N.F.L.’s Big Running Back Deals Will Lead to Sour Grapes


No one really denies that Cook, Kamara and the others are useful players who help their teams win. But the college ranks produce dozens of burly, speedy, determined and affordable rushers in every draft class, while the rigors of plunging into the teeth of N.F.L. defenses quickly wear down all but the rarest backs.

The difference in marginal value between a 26-year-old All-Pro with 1,000 professional carries on his odometer and the typical midround rookie doesn’t come close to the costs: roughly $12 million per year for the veteran, less than $2 million for the rookie.

Furthermore, the rookie is more likely to produce positive results. Of the 15 running backs who rushed for over 1,000 rushing yards last season, 12 of them were on their original rookie contracts and 13 of them were 25 or younger. Ezekiel Elliott of the Dallas Cowboys was last season’s only 1,000-yard rusher who was playing on a contract extension for the team that had drafted him. Thanks to his $90 million eruption of generosity toward Elliott, the Cowboys’ owner, Jerry Jones, is currently searching for loose change in the cushions of his salary-cap sofa so he can afford to pay quarterback Dak Prescott.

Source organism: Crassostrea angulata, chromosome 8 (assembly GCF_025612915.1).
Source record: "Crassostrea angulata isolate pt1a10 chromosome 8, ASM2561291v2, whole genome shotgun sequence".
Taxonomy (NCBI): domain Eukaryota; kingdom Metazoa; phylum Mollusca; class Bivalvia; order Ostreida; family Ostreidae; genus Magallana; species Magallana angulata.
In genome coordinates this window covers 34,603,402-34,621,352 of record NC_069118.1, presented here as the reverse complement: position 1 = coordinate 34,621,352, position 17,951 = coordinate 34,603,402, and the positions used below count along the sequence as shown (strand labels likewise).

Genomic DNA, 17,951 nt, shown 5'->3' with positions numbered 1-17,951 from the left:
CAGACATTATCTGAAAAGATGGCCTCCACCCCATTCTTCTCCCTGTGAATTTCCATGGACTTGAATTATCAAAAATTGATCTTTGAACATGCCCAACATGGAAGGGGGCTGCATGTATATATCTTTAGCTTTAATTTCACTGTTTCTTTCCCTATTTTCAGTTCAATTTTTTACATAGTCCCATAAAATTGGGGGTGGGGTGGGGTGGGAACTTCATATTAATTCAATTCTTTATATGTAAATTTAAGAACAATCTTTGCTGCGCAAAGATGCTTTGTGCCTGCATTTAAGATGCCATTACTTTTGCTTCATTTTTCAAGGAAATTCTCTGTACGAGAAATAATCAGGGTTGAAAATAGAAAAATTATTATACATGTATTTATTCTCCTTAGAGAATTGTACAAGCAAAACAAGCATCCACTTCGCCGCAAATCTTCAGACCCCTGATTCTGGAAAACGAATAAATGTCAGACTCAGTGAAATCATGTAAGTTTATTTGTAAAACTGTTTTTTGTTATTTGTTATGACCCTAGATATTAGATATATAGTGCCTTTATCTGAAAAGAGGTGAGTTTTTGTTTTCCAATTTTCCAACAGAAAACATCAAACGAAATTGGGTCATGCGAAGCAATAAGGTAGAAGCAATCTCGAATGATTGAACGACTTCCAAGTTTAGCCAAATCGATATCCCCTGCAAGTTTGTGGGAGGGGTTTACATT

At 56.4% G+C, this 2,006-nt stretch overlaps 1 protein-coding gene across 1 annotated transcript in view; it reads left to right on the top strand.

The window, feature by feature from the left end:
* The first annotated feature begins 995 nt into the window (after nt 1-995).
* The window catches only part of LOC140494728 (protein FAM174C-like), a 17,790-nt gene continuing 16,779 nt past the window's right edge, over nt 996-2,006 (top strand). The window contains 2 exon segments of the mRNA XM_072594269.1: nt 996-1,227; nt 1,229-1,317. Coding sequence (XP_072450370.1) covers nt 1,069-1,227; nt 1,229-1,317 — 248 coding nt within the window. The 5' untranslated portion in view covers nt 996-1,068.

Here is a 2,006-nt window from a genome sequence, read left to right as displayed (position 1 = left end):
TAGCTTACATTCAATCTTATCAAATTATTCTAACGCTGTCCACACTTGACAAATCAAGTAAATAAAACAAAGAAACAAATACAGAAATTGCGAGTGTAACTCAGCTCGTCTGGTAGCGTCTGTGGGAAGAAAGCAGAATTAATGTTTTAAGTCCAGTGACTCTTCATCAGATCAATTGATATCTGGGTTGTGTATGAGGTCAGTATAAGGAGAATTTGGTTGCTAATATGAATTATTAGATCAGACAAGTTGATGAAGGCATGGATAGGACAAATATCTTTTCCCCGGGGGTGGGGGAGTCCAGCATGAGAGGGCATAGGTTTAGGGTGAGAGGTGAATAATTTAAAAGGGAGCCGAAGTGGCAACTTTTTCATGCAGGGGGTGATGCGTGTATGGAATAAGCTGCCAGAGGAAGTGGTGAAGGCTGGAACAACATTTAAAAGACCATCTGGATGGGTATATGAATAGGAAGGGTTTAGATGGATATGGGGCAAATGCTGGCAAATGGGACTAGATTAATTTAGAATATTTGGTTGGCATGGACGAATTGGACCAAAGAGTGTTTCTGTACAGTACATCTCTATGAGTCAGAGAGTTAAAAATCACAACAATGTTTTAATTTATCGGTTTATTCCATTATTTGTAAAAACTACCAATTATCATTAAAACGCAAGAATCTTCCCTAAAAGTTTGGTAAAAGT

Last weekend’s action was full of examples of the folly of overpaying running backs. Cook rushed for 50 yards and two touchdowns on 12 carries, while his minimum-wage backup, Alexander Mattison, rushed for an identical 50 yards on six carries. Malcolm Brown, Gurley’s low-cost replacement for the Rams, rushed for 79 yards and two touchdowns, while Gurley gained 56 yards and had one touchdown for the Falcons.

The Jacksonville Jaguars released Leonard Fournette rather than pay him Cook-Kamara money in late August; he rushed five times for 5 yards for the Tampa Bay Buccaneers on Sunday, while the undrafted Illinois State rookie James Robinson gained 90 yards from scrimmage in Fournette’s place in a Jaguars victory.

General managers and coaches know that running backs rarely pay dividends on lucrative contracts. Yet they continue to convince themselves that each situation is an exception. Kamara is a key piece of the Saints’ Super Bowl puzzle, so why not risk mortgaging the future? (Ask the Rams about Gurley.) McCaffrey and Kamara are versatile rushers and receivers, so they will age more gracefully! (So is/was Bell.) As for Cook, well, the Vikings simply enjoy paying retail for name brands.

Some teams also just want to reward successful employees like Kamara and Cook for their hard work. That’s a laudable policy in a league that rarely does anything laudable. Young running backs sell jerseys, spur the fantasy industry, provide thrills and inspire dreams; it’s hard to criticize their big paydays without sounding like a grouchy, myopic bean counter.



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